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processing | Continuous and batch mixers


Right: The C tec PRO system demonstrated at K2016 by MTI is due for delivery to Clariant for masterbatch production in early 2017


(for customers in various industries). MTI also showed a more conventional heating/


cooling system configured for mixing wood fibre-rein- forced compounds (WPCs). The company points out that, in contrast to PVC compounds processed on such systems, the low density fibres provide a greater challenge for heating and then, once the polymer melts, much more torque is needed to mix everything together. Installed power is therefore around twice as high as on units for PVC. In addition, much better aspiration is needed to remove moisture. The new unit is said to be capable of reducing water content down to below 0.1% and possibly as low as 0.05%. The heating/cooling unit incorporates the latest


version of MTI’s Vent tec aspiration system that controls its own performance independently as a function of actual process parameters. The system continuously monitors all actual operating conditions via key parameters such as intake air and system air tempera- tures, air pressure, humidity and the aspiration air flow rate. The electronic controller then analyses these variables and adjusts the aspiration system accordingly with due regard to the filter status, keeping aeration airflow conditions constant. Vent tec 2.0 devices are available in various sizes for all mixing volumes and accommodate nearly all ATEX environments and mixer designs. They can be retrofitted to MTI systems and other manufacturers’ machines.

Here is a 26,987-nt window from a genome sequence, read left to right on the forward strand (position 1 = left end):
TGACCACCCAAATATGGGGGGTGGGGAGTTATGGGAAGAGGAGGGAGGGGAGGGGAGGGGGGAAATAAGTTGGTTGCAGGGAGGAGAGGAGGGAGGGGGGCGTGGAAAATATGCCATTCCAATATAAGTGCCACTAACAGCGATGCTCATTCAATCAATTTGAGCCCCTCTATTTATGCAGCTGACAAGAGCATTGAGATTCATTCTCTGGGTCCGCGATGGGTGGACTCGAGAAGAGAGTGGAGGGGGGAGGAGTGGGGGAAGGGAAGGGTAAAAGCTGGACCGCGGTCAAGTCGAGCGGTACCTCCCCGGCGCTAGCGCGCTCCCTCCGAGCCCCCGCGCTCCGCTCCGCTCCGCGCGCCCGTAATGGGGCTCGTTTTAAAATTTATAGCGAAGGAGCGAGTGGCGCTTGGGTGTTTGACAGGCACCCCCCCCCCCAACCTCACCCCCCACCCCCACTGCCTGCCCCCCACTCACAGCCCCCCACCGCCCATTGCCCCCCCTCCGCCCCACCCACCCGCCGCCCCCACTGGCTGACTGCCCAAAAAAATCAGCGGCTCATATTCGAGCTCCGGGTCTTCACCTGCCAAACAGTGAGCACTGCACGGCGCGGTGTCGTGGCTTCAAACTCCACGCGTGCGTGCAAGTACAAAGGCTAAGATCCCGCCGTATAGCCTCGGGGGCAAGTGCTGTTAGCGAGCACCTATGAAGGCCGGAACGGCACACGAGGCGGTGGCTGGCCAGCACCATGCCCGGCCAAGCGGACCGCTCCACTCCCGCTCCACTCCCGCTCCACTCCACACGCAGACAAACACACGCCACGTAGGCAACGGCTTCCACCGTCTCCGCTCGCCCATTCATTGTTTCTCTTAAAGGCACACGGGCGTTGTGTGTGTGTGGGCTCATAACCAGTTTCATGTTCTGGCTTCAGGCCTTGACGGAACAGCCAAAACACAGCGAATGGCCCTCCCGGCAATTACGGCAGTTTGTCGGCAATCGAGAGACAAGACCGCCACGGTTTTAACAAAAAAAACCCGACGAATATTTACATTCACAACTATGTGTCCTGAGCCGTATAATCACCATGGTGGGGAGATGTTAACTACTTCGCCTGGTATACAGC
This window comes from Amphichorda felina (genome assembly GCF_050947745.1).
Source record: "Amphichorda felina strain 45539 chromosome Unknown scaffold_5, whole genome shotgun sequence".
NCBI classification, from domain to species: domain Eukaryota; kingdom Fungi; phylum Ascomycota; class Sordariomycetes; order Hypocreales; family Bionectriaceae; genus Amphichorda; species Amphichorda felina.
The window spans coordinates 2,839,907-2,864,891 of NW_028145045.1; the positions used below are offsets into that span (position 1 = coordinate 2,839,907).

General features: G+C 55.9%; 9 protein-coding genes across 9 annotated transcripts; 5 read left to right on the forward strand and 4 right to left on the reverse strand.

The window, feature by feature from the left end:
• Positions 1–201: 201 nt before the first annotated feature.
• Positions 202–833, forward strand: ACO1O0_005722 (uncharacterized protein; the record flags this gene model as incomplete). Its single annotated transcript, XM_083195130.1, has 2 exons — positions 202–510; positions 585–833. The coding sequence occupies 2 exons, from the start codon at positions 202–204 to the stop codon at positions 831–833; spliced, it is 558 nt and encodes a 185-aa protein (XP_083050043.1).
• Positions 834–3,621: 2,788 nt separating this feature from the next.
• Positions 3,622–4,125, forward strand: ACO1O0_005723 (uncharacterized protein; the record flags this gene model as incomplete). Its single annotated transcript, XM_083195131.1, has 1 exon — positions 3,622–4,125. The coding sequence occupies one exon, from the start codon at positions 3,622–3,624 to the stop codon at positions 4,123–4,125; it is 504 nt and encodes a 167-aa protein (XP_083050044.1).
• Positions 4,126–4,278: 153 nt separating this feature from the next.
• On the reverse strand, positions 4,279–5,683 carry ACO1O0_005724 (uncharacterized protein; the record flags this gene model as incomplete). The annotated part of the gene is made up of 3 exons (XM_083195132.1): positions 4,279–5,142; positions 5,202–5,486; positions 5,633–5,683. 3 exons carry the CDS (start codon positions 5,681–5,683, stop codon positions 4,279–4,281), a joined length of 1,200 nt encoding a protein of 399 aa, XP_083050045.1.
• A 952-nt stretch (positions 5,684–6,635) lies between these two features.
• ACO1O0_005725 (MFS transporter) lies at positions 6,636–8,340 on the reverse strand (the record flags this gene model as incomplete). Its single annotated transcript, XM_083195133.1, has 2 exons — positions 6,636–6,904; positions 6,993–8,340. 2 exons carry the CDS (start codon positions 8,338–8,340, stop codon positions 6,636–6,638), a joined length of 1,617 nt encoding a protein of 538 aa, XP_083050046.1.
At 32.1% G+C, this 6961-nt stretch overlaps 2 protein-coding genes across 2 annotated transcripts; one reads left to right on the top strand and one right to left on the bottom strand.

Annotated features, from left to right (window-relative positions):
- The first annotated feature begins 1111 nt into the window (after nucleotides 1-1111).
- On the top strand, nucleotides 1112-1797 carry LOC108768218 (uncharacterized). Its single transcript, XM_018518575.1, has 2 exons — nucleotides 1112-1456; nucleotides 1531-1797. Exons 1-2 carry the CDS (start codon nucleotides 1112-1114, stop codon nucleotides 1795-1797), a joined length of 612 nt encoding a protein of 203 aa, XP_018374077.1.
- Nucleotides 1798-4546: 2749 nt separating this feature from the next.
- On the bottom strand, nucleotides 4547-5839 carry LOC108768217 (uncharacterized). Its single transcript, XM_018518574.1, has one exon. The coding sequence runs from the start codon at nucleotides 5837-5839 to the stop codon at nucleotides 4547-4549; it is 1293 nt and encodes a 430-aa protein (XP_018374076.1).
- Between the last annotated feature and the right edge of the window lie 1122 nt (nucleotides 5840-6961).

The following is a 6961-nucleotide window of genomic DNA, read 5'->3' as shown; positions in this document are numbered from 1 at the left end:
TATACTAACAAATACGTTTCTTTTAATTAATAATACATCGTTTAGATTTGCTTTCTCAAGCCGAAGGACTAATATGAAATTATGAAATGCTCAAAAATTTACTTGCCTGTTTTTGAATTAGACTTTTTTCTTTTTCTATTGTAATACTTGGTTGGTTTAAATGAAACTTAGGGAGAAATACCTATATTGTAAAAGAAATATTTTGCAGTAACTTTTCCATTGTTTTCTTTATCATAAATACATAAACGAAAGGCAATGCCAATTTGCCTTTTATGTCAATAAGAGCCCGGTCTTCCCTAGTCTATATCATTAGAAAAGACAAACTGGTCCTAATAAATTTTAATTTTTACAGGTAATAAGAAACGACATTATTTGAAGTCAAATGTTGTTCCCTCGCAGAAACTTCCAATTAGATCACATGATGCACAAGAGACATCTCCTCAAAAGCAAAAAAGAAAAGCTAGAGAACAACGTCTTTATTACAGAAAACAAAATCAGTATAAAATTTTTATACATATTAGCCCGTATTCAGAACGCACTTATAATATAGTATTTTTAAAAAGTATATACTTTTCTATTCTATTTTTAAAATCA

Below: MTI also showed a heating/cooling mixer with the latest version of its Vent tec aspiration system on its stand at K2016


Critical for colour Stephan Poller, General Manager for Zeppelin Systems’ Mixing Technology business, which produces Henschel- Mixers, also emphasises the need for increasing up-time in mixing operations. He says the company has in recent times been focusing on the use of its latest CMS container in mixer colour mixing, where the ability to clean equipment to get it back into operation quickly is critical


(cleaning can often take much longer than mixing). For this reason, the company will launch a new design at the beginning of next year incorporating changes to both the mixing head and mixing tool to make it easier to clean and maintain. For example, material build-up on the mixing tool should be almost eliminated in the new design, Poller claims. In addition, the mixing head will be much easier to clean than in current models. And with many products sensitive to high temperatures, thermal control is also being improved. “You want mixing to be as intense as possible, at the lowest temperature rise possible for the most gentle material treatment and in order to minimise material build-up in the mixer,” Poller says. Zeppelin’s Henschel-Mixer series MB for sensitive


materials that require particularly accurate tempera- ture control is now available with an increased number of cooling circuits so that the temperature can be varied across the various cooling zones: in the mixing bowl itself, the shaft, and the mixing tool. The mixing bowl can also be both heated and cooled. The company says this increased zoning is complemented by improved energy data acquisition and control loops on tool speed, water temperature, and other process variables and consumers. Poller says intelligent process control makes it possible to keep internal temperatures close to the polymer Tg for specified periods, for example. Turning to the company’s FM high intensity mixer,


Poller says the company has developed numerous new features to make it easier to clean. These include the Henschel Transformer Cleaning package, which comprises a three-piece mixing bowl design with hydrau- lic lifting units. The cylindrical bowl part can be swivelled


56 COMPOUNDING WORLD | November 2016 www.compoundingworld.com


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